All of those benefits are already provided by public transportation. But most Americans’ goal is to be able to travel seamlessly door to door, and to do so without having to share space with  people they don’t know. Those desires, often sharpened by class bias, are a chief reason that most people who can afford to buy and operate a car (or can pay to be driven in a car) elect to stay off the train, bus, or subway.

Personal AVs offer to eliminate both the inconvenience of public transit and the hassles of driving, creating a system that appears at first glance to be the best of both worlds. As a result, incentives to travel even more miles per day will be intense. (Conversely, if Murphy’s Law remains in force and AVs don’t manage to deliver many of the promised personal benefits, miles traveled will not increase as much.)

Until AVs go into large-scale production, all projections of how America’s transportation systems will evolve are highly speculative. Nevertheless, a number of studies have attempted to model that evolution, their assumptions being based on what we know about how humans use transportation today.

The models show that under most scenarios, personal AVs will tend to increase the total vehicle miles traveled. When commuting time becomes less of a burden, people will be less inclined to live close to their workplaces. Suburban sprawl and attendant commuting distances are expected to increase. Parents will be able to send children off to school in their own car instead of having to drive a carpool or ask the kids to walk or ride the school bus. Commuters arriving at work be able to send their vehicles, empty, back out to the suburbs for cheaper or free parking, or to be plugged in. Cars could even be sent on solo errands, whether necessary or frivolous—maybe even to pick up a lunch box forgotten in one’s morning rush out the door.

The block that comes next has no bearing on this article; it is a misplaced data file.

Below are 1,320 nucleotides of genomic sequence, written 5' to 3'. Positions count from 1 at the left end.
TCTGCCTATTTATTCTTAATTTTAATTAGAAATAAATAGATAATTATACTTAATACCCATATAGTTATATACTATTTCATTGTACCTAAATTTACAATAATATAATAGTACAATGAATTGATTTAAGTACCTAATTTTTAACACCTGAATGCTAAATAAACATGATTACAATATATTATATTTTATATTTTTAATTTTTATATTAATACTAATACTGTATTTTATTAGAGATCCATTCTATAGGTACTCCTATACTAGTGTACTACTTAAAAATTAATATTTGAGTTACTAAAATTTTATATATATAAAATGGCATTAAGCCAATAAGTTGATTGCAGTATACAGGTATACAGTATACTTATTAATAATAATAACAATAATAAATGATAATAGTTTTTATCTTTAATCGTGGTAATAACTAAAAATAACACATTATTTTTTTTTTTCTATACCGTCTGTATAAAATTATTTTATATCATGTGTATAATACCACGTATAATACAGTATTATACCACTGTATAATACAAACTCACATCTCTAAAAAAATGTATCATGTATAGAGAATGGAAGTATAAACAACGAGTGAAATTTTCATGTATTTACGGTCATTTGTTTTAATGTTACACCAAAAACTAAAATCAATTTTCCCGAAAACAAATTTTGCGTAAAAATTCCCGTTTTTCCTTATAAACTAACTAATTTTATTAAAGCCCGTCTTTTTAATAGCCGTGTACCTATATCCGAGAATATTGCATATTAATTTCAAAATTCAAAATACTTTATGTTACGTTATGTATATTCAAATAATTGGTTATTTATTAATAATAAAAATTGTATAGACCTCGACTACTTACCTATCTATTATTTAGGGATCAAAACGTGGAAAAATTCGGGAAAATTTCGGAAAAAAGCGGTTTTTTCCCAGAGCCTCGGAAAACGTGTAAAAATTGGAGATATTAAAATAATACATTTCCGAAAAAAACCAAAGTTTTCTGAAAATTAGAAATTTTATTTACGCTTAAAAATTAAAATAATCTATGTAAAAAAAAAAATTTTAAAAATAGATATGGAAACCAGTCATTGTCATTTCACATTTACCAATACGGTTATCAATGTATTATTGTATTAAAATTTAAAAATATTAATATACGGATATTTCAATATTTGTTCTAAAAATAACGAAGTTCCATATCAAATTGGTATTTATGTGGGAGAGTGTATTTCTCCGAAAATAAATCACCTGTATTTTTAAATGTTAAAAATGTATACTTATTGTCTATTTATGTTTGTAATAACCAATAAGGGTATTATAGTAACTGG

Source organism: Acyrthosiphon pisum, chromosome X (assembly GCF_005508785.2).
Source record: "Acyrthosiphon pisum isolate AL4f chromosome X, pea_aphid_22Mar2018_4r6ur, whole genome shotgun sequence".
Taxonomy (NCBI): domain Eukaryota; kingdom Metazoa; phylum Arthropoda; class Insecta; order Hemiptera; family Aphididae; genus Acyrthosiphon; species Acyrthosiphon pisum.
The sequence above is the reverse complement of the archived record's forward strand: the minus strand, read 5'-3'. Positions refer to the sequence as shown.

Personal AVs would also make long-distance travel more appealing. One article speculates about “the use of AVs as mobile dwellings or luxury overnight sleeping compartments in lieu of higher density long-distance modes of travel.” In an AV world, use of all types of non-car public transportation is certain to decrease, and some fear that with reduced ridership, transit systems will go into a downward spiral—a disaster for those who can’t afford to buy or operate personal vehicles or ride-sharing services. Whether it’s in big cities or in regions with widely dispersed, smaller cities and limited public transportation (think Iowa or central Pennsylvania), per capita annual miles traveled will increase significantly once AVs are widely adopted.